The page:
Hillsboro Recycling Center, located in the 100 block of North Birch Street under the small water tower and west of The Lumberyard, is open from 5 p.m. to 7 p.m. Thursdays and 9 a.m. to noon Saturdays.
In 2008, First Mennonite Church signed a contract with the city to manage Hillsboro Recycling Center. Member Paul Jantzen coordinates volunteers, which include individuals and civic and business groups.
First Mennonite pastor Randy and Ann Smith, who volunteer regularly, will be leaving Hillsboro later, so their spots will need to be filled, Jantzen said.
Those interested in volunteering can call Jantzen at 620-947-5433.
Among the open slots will be the fifth Thursdays and Saturdays of the month, Jantzen said, which Randy Smith has been filling.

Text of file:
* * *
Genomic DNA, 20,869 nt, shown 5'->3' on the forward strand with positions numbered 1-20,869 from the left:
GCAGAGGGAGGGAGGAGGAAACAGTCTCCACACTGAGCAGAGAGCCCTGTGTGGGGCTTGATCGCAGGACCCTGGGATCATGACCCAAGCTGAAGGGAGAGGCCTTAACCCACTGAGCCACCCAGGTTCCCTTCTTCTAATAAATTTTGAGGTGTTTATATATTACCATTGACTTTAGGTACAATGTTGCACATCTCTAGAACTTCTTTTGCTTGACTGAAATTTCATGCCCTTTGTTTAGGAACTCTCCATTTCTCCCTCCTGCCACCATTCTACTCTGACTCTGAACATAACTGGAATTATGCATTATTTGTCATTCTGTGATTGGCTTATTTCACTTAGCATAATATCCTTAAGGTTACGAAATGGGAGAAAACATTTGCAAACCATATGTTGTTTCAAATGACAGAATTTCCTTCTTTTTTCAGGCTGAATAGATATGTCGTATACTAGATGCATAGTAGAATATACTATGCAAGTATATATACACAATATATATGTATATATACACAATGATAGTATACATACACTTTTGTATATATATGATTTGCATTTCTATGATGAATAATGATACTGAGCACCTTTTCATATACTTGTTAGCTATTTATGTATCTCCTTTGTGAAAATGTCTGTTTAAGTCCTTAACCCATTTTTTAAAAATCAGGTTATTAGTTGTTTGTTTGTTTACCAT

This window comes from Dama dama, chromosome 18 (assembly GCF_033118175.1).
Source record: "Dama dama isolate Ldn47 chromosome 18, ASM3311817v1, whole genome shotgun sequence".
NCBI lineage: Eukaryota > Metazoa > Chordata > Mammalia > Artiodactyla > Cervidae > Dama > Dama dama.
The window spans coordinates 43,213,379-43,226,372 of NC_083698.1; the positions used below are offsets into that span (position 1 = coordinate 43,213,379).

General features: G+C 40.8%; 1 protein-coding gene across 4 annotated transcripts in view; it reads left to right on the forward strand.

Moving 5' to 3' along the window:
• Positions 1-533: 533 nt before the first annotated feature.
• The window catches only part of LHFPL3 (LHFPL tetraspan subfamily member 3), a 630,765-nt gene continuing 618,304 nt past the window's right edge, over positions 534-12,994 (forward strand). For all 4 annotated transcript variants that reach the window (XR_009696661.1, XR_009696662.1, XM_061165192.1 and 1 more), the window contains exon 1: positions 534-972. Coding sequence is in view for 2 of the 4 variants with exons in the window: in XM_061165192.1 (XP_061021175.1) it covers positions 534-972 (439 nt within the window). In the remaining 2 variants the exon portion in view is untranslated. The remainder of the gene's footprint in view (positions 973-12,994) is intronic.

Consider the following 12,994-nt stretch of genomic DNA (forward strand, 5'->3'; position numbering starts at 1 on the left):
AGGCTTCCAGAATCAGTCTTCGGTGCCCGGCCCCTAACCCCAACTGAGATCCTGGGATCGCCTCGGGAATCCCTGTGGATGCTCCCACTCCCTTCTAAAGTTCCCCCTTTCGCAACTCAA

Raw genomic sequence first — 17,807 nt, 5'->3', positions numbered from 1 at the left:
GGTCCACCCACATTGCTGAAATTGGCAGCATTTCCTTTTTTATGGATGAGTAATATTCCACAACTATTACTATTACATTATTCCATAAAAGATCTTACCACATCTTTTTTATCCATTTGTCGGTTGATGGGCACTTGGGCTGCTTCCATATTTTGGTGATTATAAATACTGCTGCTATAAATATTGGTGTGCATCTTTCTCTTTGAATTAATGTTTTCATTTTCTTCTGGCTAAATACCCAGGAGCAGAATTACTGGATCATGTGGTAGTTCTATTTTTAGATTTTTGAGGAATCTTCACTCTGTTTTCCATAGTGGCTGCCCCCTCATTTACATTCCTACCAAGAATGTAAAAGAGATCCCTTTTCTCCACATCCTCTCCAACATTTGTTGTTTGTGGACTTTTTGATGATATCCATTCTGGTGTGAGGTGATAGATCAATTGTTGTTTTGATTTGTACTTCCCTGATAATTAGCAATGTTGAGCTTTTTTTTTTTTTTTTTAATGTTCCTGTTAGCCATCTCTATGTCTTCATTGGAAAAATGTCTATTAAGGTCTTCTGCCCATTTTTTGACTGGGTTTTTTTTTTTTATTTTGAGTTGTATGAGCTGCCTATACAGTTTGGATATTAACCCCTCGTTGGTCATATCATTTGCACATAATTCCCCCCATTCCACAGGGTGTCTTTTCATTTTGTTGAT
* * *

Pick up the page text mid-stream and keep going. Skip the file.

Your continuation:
The Richmonds, also members at First Mennonite, experience both rewards and challenges as volunteers at the recycling center.
“It’s a challenge having our children there (at the recycling center), but we want them to be involved in community service,” Mindy said.
It’s a way, too, for their children to get “a lot of people interaction,” Tim said.
“I was such a shy kid,” he said. “They’ll go up to people and ask if they need help. And Carmen just steals the spotlight.”
Educating the public
As teachers, the Richmonds also try to involve their students in recycling.
“I keep a big plastic bag in my room for the kids because Canton High School didn’t recycle anything before I came,” Mindy said.
“They know now that the bottles and pop cans from break (can be recycled). I can’t get them all to bring them to my room, but we’re getting there. They’re starting to bring them to me.”